From the garden in Hermance we rapidly transitioned back into dirtbag mode (not that we ever truly left it), traveling by bus and Bla Bla Car to Chamonix, France, the unofficial capital of Europe’s outdoor world. There, we met up with Matt’s college roommate, Mitchell, and his Norwegian friend, Ola, at a campground on the outskirts of town. Mitchell came to Europe after graduation with a purpose that resembles ours, though lacking in both planning and a return flight ticket. (See, Mom? It could be a lot worse.)
The plan was to hike the famous Tour du Mont Blanc, a 170-ish kilometer trail that encircles the Mont Blanc massif, and leads hikers through three countries and over almost 10,000 meters of elevation gain. So, the morning after meeting up with Mitchell and Ola, we went into town to buy the necessary supplies (food, fuel, map) and to cram down a massive cheeseburger before hopping on the bus to the trailhead in a little place called Les Houches. (While the trail officially starts and ends in Chamonix, it’s extremely common to skip the first 7k of the hike which is, as it was described to us, “not very interesting.”)
Being the tourist attraction that it is, the TMB has over 50 “refuges,” or accommodations where hikers can eat and sleep during the tour, which typically takes anywhere from 9 to 12 days. These refuges ensure that a hiker has a hot meal, a shower and a warm bed at the end of each day, but most importantly, it means that a hiker has to carry virtually nothing but a water bottle and a toothbrush. This makes the otherwise daunting hike enjoyable and accessible for people of all ages and physical ability.
Naturally we decided to forego all of this in favor of a more earthy and less expensive approach. We carried our backpacks and “unofficially” wild camped for each of our eight nights on the trail. (As far as we saw, we were almost the only people carrying more than a small day pack.) While not strictly prohibited, wild camping is generally discouraged and frowned upon along the TMB, though it’s widely accepted that many people do it each year. This meant we had to be a tad sneaky. At the end of each day, we covertly scouted out a camp site and waited until dusk to pitch our tents, breaking them down and moving on early in the morning. We were almost always able to find campsites that had already been impacted by people who were, no doubt, doing exactly the same thing we were doing. While this did have certain obvious inconveniences, we were overall extremely happy with our decision to wild camp and felt a level of authenticity that the refuges, no matter how rugged, just couldn’t provide. Each night after we found camp, we’d spend a few hours patting ourselves on the backs for a day well walked, studying the map and gawking at the next day’s elevation change, doctoring our poor neglected feet, and always capping the day off with story time (which was just me reading aloud from Dan Brown’s Inferno).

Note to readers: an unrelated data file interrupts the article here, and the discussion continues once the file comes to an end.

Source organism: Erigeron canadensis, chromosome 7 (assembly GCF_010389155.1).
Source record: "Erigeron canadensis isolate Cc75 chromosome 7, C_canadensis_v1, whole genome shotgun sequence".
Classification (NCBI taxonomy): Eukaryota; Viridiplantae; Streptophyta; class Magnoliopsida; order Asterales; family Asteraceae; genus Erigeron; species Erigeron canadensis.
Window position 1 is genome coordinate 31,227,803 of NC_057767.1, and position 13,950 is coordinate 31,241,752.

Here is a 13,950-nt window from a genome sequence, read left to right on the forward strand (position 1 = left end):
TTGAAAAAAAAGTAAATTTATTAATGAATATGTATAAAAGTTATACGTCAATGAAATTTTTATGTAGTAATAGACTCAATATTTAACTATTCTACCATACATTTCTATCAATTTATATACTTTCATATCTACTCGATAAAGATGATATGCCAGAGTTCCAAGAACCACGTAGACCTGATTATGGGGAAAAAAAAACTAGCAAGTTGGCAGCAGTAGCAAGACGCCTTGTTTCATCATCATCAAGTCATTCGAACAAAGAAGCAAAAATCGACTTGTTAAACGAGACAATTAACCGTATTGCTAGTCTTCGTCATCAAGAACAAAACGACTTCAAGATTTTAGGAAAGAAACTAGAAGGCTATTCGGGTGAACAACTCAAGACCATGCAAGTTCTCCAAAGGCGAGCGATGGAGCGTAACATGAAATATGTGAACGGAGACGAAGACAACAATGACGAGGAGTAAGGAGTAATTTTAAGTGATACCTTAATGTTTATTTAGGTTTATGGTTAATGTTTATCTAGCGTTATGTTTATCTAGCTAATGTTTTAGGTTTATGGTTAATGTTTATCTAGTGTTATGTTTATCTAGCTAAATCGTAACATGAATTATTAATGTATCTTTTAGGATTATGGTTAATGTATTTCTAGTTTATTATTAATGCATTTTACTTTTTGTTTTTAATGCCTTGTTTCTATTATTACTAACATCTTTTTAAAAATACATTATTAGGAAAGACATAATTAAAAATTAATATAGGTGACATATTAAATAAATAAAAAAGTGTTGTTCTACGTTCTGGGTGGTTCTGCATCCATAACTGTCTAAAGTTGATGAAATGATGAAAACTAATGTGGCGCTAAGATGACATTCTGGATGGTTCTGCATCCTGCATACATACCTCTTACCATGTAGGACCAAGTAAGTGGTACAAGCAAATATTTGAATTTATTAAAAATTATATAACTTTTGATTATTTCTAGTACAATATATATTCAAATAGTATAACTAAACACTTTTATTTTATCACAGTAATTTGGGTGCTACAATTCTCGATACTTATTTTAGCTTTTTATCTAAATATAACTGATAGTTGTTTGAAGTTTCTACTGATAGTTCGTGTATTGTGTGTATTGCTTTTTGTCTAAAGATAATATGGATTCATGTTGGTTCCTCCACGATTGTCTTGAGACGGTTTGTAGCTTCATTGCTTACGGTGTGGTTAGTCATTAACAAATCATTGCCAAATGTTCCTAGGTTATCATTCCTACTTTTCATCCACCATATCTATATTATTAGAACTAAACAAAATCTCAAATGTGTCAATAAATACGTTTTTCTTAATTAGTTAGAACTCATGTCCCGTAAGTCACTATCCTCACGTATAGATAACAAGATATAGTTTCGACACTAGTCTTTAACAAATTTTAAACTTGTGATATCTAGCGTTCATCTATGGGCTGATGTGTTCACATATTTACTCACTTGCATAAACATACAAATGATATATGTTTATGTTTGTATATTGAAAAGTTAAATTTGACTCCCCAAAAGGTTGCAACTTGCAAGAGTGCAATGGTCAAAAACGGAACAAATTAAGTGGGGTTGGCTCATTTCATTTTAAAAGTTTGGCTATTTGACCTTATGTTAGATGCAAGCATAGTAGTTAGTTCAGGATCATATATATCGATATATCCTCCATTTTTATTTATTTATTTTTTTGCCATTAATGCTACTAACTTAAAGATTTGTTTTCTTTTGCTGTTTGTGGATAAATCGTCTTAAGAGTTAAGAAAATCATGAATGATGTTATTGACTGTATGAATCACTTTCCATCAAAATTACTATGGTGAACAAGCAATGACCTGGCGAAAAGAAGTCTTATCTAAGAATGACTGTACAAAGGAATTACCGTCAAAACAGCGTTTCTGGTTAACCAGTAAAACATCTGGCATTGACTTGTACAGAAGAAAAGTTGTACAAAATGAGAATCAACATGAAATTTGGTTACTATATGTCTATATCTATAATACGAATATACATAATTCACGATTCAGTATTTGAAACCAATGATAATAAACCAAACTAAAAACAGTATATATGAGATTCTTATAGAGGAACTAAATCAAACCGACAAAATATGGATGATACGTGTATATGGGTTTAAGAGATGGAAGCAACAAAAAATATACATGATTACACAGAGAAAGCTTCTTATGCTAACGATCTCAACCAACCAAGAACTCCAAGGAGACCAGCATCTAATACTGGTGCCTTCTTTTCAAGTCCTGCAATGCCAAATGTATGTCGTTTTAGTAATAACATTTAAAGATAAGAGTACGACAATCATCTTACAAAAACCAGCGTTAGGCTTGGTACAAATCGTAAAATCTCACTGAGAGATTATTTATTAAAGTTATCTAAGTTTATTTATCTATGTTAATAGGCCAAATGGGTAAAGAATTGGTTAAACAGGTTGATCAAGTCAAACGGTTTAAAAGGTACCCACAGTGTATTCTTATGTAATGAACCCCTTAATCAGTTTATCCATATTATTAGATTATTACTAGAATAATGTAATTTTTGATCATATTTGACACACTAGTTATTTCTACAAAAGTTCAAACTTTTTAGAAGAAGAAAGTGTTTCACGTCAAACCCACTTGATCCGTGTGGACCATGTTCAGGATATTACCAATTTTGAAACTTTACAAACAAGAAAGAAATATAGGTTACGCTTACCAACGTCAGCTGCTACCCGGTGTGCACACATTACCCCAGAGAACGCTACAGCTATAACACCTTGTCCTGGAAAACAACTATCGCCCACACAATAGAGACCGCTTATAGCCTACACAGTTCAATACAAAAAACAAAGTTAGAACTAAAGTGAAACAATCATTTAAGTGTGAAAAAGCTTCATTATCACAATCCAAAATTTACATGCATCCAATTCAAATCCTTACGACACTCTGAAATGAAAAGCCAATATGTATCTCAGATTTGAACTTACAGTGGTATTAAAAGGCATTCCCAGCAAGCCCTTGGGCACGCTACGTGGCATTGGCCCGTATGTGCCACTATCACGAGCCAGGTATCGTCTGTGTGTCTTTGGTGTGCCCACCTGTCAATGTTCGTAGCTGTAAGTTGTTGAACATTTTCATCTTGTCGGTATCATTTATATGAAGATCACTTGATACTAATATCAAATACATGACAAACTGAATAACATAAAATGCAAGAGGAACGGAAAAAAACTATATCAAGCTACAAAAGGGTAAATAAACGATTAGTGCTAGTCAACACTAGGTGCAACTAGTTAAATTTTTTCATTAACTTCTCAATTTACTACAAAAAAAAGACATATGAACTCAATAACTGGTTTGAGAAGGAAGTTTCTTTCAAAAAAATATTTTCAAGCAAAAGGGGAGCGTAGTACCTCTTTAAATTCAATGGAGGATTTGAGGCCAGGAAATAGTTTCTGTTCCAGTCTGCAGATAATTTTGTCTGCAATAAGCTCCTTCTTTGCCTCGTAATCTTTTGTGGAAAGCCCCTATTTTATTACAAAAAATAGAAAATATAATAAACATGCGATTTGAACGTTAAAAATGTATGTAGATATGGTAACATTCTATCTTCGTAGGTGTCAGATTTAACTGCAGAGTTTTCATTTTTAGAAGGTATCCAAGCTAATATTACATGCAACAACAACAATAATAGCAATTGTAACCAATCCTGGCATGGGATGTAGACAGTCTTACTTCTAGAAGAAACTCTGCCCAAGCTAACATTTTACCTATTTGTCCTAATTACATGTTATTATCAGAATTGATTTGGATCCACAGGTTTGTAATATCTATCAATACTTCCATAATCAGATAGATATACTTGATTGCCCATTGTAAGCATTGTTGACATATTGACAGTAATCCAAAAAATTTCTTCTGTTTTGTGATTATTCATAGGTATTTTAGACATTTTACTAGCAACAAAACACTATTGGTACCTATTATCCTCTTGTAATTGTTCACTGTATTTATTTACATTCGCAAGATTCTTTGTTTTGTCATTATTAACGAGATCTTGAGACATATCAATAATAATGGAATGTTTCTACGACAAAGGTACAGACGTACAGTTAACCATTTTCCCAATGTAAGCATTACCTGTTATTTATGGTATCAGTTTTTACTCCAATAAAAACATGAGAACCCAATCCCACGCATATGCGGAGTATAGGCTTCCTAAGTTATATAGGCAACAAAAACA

Our first couple of days on the trail were pretty brutal. On the first day we gained a thousand meters of elevation almost solely on paved roads in the direct line of the beating August sun. There’s something really depressing about seeing a truck grumble easily by as you trudge uphill, barely above a snail’s pace. The second day was worse. We left our improvised riverside camp early in the morning and almost immediately began a 1500 meter ascent over steep rocks and dirt, with no shade but with plenty of hiker pileups and curse words and despairing glances at the impossibly far off ridge line. I almost took off my pack and kicked it down the mountain a couple of times, but fortunately, good sense prevailed. At a false summit Matt had a physical meltdown and I feared I was going to have to use the “help” feature of our Spot communicator. (He was fine after some food.)
It might seem that these first days should have been the easiest, since we were fresh, relatively full and not yet worn down by the mountains and the weight of our packs. But as with any strenuous activity, it often takes a little time before your body stops its initial protesting and decides to cooperate with the hell you’re putting it through. I like to think that the moment my body gives up the fight is when it can really begin for me. So after about three days on the trail, we were feeling pretty used to it– all rocking and rolling, mostly past the agony of lugging a pack up and back down 5 or 6 thousand feet of trail each day, and psyched to be hiking on one of Europe’s most beautiful trails through some of the world’s most beautiful mountains.
This marked the longest backpacking trip to date for all four of us, though we can’t claim to be totally self-sufficient on the trek despite our strict avoidance of the tourist trap refuges and hotels. The TMB dips in and out of small villages, and almost every day we had the opportunity to restock our food supplies and get a taste of some version of civilization. While I was a little disappointed in the total lack of remoteness and the plethora of day hikers who I knew would be returning to their cars at the end of the day, I can’t complain about the convenience of being able find fresh baguette and a flushing toilet almost every day on the trail.